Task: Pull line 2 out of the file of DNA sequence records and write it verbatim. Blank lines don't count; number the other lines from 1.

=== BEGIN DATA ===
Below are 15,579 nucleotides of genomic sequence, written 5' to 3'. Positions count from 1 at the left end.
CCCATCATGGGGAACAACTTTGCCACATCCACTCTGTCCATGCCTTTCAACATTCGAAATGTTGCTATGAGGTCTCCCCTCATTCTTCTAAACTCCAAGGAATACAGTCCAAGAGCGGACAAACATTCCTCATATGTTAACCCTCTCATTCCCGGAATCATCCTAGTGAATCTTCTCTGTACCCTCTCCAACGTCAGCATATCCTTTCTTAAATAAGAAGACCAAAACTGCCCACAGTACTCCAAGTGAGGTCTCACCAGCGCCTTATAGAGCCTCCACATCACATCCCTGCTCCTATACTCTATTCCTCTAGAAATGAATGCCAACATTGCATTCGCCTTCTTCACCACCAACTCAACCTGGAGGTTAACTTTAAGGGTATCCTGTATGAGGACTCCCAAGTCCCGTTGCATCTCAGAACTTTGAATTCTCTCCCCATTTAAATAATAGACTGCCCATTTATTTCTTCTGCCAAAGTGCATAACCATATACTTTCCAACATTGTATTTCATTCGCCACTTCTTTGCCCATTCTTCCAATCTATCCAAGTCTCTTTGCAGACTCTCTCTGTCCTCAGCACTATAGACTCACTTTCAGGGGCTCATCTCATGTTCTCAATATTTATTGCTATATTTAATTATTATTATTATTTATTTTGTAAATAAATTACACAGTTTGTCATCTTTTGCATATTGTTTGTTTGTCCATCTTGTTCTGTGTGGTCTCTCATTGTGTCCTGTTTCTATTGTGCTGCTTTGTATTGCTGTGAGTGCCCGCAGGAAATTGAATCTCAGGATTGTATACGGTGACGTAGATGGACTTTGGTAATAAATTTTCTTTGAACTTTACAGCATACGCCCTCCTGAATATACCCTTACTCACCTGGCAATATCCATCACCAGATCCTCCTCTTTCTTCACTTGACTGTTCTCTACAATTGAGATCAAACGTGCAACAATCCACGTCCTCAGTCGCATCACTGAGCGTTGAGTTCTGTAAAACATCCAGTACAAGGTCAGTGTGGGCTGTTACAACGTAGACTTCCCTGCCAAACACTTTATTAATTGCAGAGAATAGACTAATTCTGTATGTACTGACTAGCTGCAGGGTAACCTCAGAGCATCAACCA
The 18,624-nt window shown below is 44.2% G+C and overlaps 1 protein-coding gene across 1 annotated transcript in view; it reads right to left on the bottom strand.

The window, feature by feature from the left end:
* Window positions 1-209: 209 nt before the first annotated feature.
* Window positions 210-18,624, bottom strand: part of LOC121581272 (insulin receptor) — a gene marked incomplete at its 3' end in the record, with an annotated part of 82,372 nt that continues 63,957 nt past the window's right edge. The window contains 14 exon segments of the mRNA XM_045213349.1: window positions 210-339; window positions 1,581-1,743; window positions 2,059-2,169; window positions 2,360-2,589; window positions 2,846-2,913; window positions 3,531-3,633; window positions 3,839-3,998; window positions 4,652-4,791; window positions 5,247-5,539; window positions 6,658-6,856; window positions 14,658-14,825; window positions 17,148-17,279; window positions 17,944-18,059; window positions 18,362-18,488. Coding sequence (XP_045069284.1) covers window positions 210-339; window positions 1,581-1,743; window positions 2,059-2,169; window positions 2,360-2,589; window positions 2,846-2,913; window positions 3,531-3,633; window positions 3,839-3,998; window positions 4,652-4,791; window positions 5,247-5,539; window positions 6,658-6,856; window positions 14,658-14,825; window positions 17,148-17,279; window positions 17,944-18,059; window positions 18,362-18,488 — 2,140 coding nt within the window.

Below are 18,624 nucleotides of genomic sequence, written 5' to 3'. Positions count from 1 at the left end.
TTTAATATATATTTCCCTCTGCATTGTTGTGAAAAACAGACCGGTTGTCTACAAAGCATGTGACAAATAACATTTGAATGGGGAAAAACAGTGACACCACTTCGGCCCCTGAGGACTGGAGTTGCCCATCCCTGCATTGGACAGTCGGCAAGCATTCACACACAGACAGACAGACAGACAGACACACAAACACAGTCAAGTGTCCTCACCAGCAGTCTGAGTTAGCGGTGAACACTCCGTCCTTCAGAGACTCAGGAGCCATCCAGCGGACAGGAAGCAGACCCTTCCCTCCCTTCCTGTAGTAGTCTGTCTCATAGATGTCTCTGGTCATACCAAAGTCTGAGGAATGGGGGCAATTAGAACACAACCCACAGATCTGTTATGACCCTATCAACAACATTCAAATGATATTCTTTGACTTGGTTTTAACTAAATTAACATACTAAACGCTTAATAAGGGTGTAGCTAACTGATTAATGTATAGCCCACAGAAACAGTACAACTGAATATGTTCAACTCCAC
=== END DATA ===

CCCATCATGGGGAACAACTTTGCCACATCCACTCTGTCCATGCCTTTCAACATTCGAAATGTTGCTATGAGGTCTCCCCTCATTCTTCTAAACTCCAAGGAATACAGTCCAAGAGCGGACAAACATTCCTCATATGTTAACCCTCTCATTCCCGGAATCATCCTAGTGAATCTTCTCTGTACCCTCTCCAACGTCAGCATATCCTTTCTTAAATAAGAAGACCAAAACTGCCCACAGTACTCCAAGTGAGGTCTCACCAGCGCCTTATAGAGCCTCCACATCACATCCCTGCTCCTATACTCTATTCCTCTAGAAATGAATGCCAACATTGCATTCGCCTTCTTCACCACCAACTCAACCTGGAGGTTAACTTTAAGGGTATCCTGTATGAGGACTCCCAAGTCCCGTTGCATCTCAGAACTTTGAATTCTCTCCCCATTTAAATAATAGACTGCCCATTTATTTCTTCTGCCAAAGTGCATAACCATATACTTTCCAACATTGTATTTCATTCGCCACTTCTTTGCCCATTCTTCCAATCTATCCAAGTCTCTTTGCAGACTCTCTCTGTCCTCAGCACTATAGACTCACTTTCAGGGGCTCATCTCATGTTCTCAATATTTATTGCTATATTTAATTATTATTATTATTTATTTTGTAAATAAATTACACAGTTTGTCATCTTTTGCATATTGTTTGTTTGTCCATCTTGTTCTGTGTGGTCTCTCATTGTGTCCTGTTTCTATTGTGCTGCTTTGTATTGCTGTGAGTGCCCGCAGGAAATTGAATCTCAGGATTGTATACGGTGACGTAGATGGACTTTGGTAATAAATTTTCTTTGAACTTTACAGCATACGCCCTCCTGAATATACCCTTACTCACCTGGCAATATCCATCACCAGATCCTCCTCTTTCTTCACTTGACTGTTCTCTACAATTGAGATCAAACGTGCAACAATCCACGTCCTCAGTCGCATCACTGAGCGTTGAGTTCTGTAAAACATCCAGTACAAGGTCAGTGTGGGCTGTTACAACGTAGACTTCCCTGCCAAACACTTTATTAATTGCAGAGAATAGACTAATTCTGTATGTACTGACTAGCTGCAGGGTAACCTCAGAGCATCAACCA